How many revolvers are there 20

revolver

A revolver is a multi-shot pistol, and thus a handgun with a single handle, which is enclosed by the firing hand. The cartridges or charges are attached to a revolver in a device which is brought into the firing position by a rotary movement. The most common form of the today Revolvers is the drum revolver.

variants

Drum revolver: With these Revolvers the cartridges or charges are housed in a drum rotating towards the barrel core. During the firing sequence, this drum is rotated and a fresh cartridge or charge is brought in front of the barrel. The drum acts as a chamber.

Bundle revolver: This type has multiple circular barrels, each of which carries a cartridge or charge. These barrels are rotated during the firing sequence. After each shot, another barrel with a fresh charge is brought into the firing position.

Disk turret: English "Turret Revolver" carry their cartridges or charges in a disc, which after the shot rotate on an axis vertical to the barrel axis. In this way, fresh cartridges or charges are brought in front of the barrel. The disc serves as a chamber.

Chain revolver: This one revolver-Type carries prepared charges or cartridges in chambers, which are connected to a round chain. During the firing sequence, these limbs are gradually brought in front of the barrel.

Magazine revolver: some revolvers have an additional cartridge prefix in a magazine. However, these cartridges are not loaded into a cartridge chamber connected to the barrel, as is the case with a self-loading pistol, but inserted into the revolver barrel or chain.

mechanics

There are basically four different versions of trigger mechanisms Revolvers.

Single action revolver, must be cocked by hand on the hammer after each individual shot has been fired. In most cases, the rotation of the multi-loading device is also taken over.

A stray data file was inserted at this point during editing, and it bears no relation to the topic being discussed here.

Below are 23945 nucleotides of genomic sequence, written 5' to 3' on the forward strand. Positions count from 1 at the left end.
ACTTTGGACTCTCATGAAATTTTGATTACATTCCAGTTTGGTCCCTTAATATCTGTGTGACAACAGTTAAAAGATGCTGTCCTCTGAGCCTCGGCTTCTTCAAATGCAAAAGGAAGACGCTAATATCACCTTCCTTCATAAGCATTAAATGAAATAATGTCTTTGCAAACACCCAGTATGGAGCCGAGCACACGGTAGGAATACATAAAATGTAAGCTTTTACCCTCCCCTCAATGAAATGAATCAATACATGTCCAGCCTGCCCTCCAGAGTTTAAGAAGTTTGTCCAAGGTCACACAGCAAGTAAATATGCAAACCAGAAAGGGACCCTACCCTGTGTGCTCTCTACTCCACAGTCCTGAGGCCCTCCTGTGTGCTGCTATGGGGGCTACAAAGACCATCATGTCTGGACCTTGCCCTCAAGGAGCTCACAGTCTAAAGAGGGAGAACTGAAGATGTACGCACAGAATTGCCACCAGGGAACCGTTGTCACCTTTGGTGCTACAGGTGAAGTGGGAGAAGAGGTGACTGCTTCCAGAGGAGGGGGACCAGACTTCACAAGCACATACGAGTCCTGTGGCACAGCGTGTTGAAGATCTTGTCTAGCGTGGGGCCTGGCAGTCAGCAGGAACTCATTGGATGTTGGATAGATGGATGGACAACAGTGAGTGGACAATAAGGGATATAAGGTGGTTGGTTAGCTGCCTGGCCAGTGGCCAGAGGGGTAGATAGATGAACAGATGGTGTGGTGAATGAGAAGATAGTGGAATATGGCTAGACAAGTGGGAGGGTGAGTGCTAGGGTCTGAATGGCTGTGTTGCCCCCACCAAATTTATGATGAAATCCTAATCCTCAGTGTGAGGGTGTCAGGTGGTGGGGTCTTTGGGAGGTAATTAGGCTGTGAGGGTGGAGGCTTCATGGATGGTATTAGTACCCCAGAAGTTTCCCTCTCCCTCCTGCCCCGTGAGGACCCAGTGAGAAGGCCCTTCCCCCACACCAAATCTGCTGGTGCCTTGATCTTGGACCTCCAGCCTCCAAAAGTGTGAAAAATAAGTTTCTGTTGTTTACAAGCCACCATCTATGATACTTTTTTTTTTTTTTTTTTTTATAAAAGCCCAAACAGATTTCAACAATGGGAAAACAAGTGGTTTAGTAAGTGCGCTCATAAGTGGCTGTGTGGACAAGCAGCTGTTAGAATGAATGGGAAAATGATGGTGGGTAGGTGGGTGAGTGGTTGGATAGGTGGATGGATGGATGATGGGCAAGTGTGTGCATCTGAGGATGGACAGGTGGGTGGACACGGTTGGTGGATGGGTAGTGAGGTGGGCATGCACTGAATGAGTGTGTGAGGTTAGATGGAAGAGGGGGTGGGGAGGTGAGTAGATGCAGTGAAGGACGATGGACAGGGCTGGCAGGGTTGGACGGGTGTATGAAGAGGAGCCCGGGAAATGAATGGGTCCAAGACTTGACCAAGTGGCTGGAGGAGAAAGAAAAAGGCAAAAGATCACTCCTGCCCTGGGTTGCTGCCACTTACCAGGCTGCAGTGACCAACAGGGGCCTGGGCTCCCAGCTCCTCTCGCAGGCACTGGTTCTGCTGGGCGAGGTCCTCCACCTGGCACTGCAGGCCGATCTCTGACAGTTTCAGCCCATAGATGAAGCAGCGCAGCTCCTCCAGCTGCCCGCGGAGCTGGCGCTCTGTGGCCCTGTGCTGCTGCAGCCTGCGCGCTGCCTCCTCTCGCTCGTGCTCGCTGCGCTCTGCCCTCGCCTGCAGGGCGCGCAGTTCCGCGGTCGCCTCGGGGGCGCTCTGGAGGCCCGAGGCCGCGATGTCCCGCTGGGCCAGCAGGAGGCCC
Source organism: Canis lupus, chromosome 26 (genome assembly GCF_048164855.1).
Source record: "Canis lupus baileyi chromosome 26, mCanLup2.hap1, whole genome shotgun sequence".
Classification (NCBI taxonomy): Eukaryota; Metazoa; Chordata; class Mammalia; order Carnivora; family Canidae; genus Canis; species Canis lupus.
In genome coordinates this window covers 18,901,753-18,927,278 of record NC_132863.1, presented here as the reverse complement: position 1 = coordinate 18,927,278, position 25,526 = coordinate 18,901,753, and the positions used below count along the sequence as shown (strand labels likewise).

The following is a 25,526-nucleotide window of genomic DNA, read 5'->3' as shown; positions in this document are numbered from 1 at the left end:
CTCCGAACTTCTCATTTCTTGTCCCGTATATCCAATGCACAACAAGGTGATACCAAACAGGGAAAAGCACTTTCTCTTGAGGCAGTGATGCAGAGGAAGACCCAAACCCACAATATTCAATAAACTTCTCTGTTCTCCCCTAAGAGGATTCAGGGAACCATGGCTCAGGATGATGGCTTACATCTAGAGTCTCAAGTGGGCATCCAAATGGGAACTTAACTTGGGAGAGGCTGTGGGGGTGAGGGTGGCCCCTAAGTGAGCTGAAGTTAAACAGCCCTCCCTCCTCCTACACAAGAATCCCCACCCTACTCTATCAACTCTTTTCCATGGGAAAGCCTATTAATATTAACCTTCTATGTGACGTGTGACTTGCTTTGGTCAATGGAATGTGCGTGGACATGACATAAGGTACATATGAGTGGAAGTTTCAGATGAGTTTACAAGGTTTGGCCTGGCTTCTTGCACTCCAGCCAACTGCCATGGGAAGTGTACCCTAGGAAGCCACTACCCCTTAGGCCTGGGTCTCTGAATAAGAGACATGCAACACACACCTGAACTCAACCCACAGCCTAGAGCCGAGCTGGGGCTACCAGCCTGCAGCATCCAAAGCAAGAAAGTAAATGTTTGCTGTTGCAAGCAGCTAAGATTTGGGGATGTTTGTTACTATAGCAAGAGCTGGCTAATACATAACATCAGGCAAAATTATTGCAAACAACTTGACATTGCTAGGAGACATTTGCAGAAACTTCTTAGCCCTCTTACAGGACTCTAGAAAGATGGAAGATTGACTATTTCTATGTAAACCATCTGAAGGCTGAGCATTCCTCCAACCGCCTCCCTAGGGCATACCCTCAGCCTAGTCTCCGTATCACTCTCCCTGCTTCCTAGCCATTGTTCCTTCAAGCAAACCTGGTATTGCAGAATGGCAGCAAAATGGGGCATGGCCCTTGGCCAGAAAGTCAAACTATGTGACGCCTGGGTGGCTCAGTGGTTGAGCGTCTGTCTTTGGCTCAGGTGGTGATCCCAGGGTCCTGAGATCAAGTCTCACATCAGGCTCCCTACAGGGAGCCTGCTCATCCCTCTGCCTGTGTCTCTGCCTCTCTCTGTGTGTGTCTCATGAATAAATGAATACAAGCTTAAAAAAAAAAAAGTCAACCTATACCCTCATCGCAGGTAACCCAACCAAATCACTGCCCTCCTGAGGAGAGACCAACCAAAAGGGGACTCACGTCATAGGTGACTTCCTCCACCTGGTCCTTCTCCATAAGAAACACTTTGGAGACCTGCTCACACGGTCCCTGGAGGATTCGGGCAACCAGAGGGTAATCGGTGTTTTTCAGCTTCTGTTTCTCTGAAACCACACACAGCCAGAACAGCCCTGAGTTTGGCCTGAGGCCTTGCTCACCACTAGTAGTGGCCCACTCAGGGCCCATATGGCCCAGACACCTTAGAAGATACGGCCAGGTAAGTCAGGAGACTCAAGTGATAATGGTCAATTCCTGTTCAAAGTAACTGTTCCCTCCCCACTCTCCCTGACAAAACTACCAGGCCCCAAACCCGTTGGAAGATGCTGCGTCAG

Cocked trigger (double-action) revolver, here cocking the cock and rotating the multi-loading device can be done by pulling the trigger on the pistol. However, this goes with a higher separation path and separation resistance. Clamping trigger turrets can also be clamped by hand and used like single trigger turrets. The pull-off travel and pull-off resistance usually decrease considerably during pre-tensioning.

DAO (Double-Action Only) revolver, are identical to the Sapp trigger turret, only the possibility of pre-tensioning them by hand is missing.

Automatic revolver, These revolvers are able to start the tap and rotate the multi-loading device via an automatic, mostly recoil loading.

history

Samuel Colt is often incorrectly referred to as the inventor of the revolver, but there were experiments with a similar functional principle long before him. As early as the 18th century there were flintlock variants of a revolver-like firearm, but this research soon became limited. It was only after the turn of the 19th century and with the invention of the primer that multi-shot weapons could be further developed. The biggest problem was getting the drum exactly aligned in front of the barrel. In the early attempts there were a lot of setbacks in the form of quasi-bullet guns. The bundle revolver (also Pepperbox called). A single-run construction was dispensed with here; 6 or 8 runs were simply combined. However, this came at the expense of weight and handiness.

In 1834 Samuel Colt returned to the USA from England by ship. He watched as the helmsman locked his rudder with the help of a wooden bolt from below. This kept the rudder straight and the ship on course. Colt was enthusiastic about this mechanism and immediately carved a model of his idea. In the same year he had a model made by the gunsmith Patterson. The Colt-Patterson model was born. In 1836 Colt got his patent and thus it was possible to develop the first working and safe Colt models. The only achievement was a small metal bolt that snaps into a recess on the drum and thus enables the drum to be securely locked in place before the barrel. Thus began the era of the percussion revolver:

Percussion revolver